Dr. Sohl's patient visits turned virtual with the pandemic. Ezra and other patients have navigated the highs and lows of telehealth services and appointments throughout the last year. 

"It's very hard to get him [Ezra] to sit in front of a computer and engage with the doctor or therapist on the other side of the screen," Christa said. "It's been a lot of me talking and telling what's going on and then trying to implement what they're telling me to do at home."

Dr. Sohl explained the shift to completely virtual visits was a bit easier on the provider's end. 

"I've been working with an online platform, Echo Autism, to bring developmental techniques to everyone we can," Dr. Sohl said. "I've had the benefit of providing online care before the pandemic so I was ready to go when COVID hit. Now I get to see my patients pets, siblings and homes and a part of their life I didn't get to see before."

Dr. Sohl got to see a special aspect of Ezra's life with his new book, "Audie Embraces Different." The 8-year old published a book celebrating autistic differences with his family during the COVID-19 pandemic. 

"I feel proud because it can show other people to be a voice for different," Ezra said. 

"Audie Embraces Different" focuses on a giraffe who does things a bit differently than his friends. It celebrates Audie the giraffe's differences and showcases his uniqueness in a positive way.

For Ezra, Audie is a character he can relate to. 

"He likes to run back and forth and do things in a unique way," Ezra said. "Just like me." 

For Ezra's mom, the book provides autism representation and a religious perspective for her kids.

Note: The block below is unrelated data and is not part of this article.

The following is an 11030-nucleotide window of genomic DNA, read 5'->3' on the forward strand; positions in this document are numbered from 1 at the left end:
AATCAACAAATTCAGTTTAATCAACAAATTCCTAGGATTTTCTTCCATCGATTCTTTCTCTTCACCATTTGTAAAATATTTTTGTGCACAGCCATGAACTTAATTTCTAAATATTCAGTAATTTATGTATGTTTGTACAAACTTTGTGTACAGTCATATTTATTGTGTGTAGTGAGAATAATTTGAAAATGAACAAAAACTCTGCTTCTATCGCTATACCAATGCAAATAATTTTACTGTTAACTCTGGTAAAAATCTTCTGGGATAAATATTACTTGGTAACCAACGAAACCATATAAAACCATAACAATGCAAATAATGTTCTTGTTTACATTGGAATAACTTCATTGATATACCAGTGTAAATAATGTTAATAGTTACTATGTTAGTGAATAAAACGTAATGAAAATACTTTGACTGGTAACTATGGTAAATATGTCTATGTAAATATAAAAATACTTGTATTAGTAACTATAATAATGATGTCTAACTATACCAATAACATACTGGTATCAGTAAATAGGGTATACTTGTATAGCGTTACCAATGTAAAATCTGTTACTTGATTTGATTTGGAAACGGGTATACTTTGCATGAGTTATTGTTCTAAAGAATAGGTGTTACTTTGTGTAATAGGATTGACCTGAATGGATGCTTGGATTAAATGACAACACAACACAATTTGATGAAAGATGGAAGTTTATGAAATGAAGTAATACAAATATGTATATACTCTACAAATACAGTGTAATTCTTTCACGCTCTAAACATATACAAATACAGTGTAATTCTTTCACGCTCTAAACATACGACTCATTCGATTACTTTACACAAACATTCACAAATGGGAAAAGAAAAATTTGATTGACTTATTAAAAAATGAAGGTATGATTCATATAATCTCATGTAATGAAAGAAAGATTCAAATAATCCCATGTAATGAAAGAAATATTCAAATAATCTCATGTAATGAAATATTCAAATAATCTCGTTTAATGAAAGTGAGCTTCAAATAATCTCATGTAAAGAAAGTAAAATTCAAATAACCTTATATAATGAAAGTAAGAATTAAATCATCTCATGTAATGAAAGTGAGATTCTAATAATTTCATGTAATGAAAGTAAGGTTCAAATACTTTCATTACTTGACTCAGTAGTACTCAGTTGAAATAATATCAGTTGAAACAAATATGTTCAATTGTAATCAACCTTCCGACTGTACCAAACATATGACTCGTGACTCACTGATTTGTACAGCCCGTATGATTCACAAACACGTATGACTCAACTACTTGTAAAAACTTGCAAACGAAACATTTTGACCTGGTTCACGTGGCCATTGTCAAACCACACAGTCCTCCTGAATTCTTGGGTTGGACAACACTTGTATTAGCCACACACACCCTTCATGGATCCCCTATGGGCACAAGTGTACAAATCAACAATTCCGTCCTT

"We got a few books about autism because it helps Ezra feel not so alone and also to help his brothers understand how he's feeling," Christa said. "It helped our whole family understand how Ezra was feeling. We're all different and we need to embrace those differences." 

Audie Embraces Different

"Audie Embraces Different" focuses on a giraffe who does things a bit differently than his friends.

For Dr. Sohl, the giraffe sits on her medical coat everyday at work to serve as a reminder of the positive differences of autism.

"We all have differences and sometimes that doesn't always sit well with people, and that can hurt," Dr. Sohl said. "I remember telling Ezra how thankful I was he took the time to write this book and to help remind all of us that we are unique and that it's okay to embrace our differences." 

Through the hardships of the past year, Dr. Sohl reflected on the importance of mental health for parents of children with additional needs. Parents have found new ways to communicate with their children, but it can sometimes put a strain on personal health and relationships. 

"We have to give each other grace because it's the same as putting your oxygen mask on first so you can help others," Dr. Sohl said. "You have to at least recognize when you are stressed and hurting because when you don't recognize it, that's going to impact your child." 

Dr. Sohl, Alicia, Sam, Ezra and Christa are celebrating the differences of autism despite the hardships of the pandemic. 

"We're thankful for the relationships that we have, because we can't do this alone," Christa said. "We as his family can't do this alone."

Ezra and Christa's book can be found on Amazon here

To report an error or typo, email